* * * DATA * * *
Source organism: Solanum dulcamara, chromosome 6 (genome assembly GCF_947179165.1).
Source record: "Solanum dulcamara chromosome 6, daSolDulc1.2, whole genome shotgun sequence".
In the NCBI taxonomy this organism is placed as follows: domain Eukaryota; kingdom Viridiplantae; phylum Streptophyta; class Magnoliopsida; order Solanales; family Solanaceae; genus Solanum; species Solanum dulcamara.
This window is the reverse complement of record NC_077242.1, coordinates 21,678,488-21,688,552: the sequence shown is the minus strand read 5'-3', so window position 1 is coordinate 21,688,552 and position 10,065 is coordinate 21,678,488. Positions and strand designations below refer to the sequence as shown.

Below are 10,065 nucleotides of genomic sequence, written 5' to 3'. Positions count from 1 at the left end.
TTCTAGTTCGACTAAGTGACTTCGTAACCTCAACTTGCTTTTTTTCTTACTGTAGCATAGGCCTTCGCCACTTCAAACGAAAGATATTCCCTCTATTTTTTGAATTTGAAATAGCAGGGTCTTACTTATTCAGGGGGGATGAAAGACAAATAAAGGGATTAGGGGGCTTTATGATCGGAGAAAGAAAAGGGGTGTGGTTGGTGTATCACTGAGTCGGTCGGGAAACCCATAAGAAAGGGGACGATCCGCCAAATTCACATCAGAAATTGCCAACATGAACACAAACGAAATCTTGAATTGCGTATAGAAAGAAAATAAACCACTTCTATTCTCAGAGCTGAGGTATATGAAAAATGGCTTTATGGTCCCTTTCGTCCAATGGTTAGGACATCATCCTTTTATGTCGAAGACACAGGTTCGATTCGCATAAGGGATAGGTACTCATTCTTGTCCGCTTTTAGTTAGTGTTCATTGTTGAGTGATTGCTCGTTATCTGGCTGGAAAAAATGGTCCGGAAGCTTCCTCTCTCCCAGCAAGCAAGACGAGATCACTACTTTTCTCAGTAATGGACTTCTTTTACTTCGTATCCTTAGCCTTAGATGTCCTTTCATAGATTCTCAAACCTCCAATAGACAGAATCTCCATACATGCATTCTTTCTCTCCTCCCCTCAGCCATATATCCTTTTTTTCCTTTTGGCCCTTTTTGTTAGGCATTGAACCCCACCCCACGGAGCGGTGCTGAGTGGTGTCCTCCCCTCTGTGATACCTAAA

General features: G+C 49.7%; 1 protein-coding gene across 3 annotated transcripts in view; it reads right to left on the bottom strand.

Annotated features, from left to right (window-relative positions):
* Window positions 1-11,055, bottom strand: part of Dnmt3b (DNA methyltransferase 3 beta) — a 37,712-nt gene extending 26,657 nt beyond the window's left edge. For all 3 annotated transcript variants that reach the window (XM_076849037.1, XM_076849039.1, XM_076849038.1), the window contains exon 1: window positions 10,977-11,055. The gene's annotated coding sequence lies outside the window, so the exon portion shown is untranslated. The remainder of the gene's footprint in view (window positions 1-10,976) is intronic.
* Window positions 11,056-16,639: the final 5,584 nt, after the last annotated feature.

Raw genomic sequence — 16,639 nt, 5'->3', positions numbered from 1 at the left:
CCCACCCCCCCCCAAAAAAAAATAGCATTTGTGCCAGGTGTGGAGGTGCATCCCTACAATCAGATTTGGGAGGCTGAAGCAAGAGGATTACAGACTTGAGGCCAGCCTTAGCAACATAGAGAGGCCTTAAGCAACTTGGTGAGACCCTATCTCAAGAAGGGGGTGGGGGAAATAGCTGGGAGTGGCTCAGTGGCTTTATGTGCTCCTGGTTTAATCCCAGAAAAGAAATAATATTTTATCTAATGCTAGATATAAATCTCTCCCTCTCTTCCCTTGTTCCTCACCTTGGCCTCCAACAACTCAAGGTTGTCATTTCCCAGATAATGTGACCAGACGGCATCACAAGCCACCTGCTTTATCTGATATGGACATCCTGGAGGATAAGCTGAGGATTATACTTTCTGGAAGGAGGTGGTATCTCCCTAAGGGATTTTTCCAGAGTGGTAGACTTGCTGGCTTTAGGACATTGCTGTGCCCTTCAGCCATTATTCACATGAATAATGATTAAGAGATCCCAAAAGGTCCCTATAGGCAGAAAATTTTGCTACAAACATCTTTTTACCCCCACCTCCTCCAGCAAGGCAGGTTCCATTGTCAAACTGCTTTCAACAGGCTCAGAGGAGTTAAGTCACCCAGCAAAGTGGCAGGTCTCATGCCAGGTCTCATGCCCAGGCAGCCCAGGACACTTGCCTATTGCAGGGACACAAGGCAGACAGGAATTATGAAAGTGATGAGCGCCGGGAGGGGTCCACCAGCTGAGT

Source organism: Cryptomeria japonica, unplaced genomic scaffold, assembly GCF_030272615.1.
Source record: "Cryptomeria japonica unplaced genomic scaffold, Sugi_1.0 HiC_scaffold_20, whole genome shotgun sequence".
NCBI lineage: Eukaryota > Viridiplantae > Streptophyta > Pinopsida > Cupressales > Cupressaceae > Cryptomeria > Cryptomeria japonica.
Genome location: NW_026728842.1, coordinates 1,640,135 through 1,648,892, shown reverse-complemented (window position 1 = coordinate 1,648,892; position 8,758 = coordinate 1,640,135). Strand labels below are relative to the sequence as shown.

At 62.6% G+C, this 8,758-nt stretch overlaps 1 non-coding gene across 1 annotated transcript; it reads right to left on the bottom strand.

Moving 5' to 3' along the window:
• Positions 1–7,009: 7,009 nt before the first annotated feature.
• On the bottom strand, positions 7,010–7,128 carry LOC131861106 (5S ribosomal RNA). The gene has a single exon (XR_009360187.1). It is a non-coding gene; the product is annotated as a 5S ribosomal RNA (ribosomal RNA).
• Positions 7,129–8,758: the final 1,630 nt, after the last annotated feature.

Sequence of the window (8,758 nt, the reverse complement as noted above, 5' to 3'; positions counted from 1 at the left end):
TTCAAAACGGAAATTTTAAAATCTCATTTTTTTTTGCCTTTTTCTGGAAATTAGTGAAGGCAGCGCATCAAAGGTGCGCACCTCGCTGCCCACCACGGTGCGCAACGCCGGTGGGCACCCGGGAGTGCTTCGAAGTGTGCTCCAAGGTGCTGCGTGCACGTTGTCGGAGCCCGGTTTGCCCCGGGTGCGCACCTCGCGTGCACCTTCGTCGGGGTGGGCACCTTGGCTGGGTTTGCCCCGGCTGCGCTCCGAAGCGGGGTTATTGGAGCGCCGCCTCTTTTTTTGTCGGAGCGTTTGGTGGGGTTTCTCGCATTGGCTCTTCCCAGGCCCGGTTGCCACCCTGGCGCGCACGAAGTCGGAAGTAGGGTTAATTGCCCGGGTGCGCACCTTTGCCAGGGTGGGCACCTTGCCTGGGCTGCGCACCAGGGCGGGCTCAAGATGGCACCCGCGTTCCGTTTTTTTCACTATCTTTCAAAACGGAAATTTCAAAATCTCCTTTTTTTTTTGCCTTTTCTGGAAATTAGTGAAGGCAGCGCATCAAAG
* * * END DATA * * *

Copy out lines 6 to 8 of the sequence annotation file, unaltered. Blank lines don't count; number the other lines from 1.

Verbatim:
TTCTAGTTCGACTAAGTGACTTCGTAACCTCAACTTGCTTTTTTTCTTACTGTAGCATAGGCCTTCGCCACTTCAAACGAAAGATATTCCCTCTATTTTTTGAATTTGAAATAGCAGGGTCTTACTTATTCAGGGGGGATGAAAGACAAATAAAGGGATTAGGGGGCTTTATGATCGGAGAAAGAAAAGGGGTGTGGTTGGTGTATCACTGAGTCGGTCGGGAAACCCATAAGAAAGGGGACGATCCGCCAAATTCACATCAGAAATTGCCAACATGAACACAAACGAAATCTTGAATTGCGTATAGAAAGAAAATAAACCACTTCTATTCTCAGAGCTGAGGTATATGAAAAATGGCTTTATGGTCCCTTTCGTCCAATGGTTAGGACATCATCCTTTTATGTCGAAGACACAGGTTCGATTCGCATAAGGGATAGGTACTCATTCTTGTCCGCTTTTAGTTAGTGTTCATTGTTGAGTGATTGCTCGTTATCTGGCTGGAAAAAATGGTCCGGAAGCTTCCTCTCTCCCAGCAAGCAAGACGAGATCACTACTTTTCTCAGTAATGGACTTCTTTTACTTCGTATCCTTAGCCTTAGATGTCCTTTCATAGATTCTCAAACCTCCAATAGACAGAATCTCCATACATGCATTCTTTCTCTCCTCCCCTCAGCCATATATCCTTTTTTTCCTTTTGGCCCTTTTTGTTAGGCATTGAACCCCACCCCACGGAGCGGTGCTGAGTGGTGTCCTCCCCTCTGTGATACCTAAA

General features: G+C 49.7%; 1 protein-coding gene across 3 annotated transcripts in view; it reads right to left on the bottom strand.

Annotated features, from left to right (window-relative positions):